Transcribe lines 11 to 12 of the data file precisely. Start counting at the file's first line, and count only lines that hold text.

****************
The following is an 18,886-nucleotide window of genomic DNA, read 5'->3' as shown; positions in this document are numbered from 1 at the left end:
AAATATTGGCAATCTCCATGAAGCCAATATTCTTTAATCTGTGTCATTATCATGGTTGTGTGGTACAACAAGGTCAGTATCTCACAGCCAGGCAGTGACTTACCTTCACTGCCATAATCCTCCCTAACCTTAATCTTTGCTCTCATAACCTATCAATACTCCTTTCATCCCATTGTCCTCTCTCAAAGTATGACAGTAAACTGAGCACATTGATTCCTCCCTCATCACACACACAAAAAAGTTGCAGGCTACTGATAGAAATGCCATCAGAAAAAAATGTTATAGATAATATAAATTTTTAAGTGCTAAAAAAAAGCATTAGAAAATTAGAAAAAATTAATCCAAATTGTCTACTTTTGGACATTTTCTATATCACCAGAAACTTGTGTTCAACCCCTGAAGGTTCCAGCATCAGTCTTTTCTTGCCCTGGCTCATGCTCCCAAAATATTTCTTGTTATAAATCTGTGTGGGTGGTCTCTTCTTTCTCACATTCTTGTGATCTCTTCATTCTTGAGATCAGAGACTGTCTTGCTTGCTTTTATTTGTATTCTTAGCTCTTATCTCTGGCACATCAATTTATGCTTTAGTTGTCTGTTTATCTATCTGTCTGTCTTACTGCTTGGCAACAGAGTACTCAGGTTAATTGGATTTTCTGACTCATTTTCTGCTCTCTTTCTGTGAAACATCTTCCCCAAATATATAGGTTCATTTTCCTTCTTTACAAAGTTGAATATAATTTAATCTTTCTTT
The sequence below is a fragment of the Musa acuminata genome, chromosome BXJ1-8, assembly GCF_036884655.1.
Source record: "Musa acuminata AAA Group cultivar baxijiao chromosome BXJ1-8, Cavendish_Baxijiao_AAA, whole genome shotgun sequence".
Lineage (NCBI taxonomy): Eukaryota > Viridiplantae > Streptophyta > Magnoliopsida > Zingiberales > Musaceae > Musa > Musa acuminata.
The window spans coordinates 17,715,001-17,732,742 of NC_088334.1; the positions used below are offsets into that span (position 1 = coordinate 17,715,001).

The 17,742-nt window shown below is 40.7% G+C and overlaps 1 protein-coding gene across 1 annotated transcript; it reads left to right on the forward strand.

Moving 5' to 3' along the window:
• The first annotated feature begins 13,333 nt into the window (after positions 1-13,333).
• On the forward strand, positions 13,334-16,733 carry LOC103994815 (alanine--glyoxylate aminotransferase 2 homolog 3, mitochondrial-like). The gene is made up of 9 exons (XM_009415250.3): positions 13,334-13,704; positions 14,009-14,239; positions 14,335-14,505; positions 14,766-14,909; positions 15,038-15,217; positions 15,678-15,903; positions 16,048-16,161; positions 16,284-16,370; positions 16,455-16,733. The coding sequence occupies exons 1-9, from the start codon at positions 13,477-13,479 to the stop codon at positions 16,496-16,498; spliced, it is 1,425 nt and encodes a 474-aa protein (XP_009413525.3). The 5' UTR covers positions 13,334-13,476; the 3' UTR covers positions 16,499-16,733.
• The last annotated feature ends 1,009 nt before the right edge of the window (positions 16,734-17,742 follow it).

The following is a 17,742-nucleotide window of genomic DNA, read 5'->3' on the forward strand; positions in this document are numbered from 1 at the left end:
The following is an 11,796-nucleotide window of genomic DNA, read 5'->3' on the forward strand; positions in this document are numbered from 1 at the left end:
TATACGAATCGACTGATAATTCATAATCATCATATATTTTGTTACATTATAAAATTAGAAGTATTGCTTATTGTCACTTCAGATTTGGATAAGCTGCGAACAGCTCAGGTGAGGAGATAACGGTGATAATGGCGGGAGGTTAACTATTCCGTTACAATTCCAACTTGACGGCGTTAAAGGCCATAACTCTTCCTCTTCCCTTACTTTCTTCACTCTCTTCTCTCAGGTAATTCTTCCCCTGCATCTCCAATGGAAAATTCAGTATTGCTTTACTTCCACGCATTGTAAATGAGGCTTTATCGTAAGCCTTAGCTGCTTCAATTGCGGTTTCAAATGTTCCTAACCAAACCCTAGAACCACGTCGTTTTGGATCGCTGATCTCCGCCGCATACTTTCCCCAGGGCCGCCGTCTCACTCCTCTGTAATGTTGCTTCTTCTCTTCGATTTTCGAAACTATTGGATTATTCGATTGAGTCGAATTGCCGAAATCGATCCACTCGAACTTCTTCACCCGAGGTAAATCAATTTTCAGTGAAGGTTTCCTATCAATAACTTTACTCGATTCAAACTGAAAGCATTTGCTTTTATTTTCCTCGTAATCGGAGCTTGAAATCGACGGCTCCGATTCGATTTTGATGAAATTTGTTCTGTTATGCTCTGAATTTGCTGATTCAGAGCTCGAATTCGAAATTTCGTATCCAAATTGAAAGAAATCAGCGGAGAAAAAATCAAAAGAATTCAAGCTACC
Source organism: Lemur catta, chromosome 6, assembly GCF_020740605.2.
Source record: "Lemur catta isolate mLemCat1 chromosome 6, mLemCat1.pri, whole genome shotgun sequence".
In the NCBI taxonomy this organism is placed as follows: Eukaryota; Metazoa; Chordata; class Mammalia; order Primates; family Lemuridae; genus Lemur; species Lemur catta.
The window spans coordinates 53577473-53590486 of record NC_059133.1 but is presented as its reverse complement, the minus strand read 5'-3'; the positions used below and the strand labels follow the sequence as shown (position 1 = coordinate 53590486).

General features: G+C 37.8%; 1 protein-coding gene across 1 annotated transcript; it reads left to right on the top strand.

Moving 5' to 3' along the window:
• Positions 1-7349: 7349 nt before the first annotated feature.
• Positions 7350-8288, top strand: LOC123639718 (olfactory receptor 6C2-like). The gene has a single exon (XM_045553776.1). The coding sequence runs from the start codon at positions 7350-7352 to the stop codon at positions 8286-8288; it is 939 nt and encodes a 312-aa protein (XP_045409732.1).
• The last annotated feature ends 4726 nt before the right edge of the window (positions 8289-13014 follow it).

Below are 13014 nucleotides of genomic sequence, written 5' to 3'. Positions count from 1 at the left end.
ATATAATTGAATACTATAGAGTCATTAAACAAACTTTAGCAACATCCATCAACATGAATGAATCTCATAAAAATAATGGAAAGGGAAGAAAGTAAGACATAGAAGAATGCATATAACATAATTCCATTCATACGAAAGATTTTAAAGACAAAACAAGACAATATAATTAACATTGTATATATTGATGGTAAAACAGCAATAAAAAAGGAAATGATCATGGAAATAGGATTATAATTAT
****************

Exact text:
• The last annotated feature ends 1,009 nt before the right edge of the window (positions 16,734-17,742 follow it).

The following is a 17,742-nucleotide window of genomic DNA, read 5'->3' on the forward strand; positions in this document are numbered from 1 at the left end: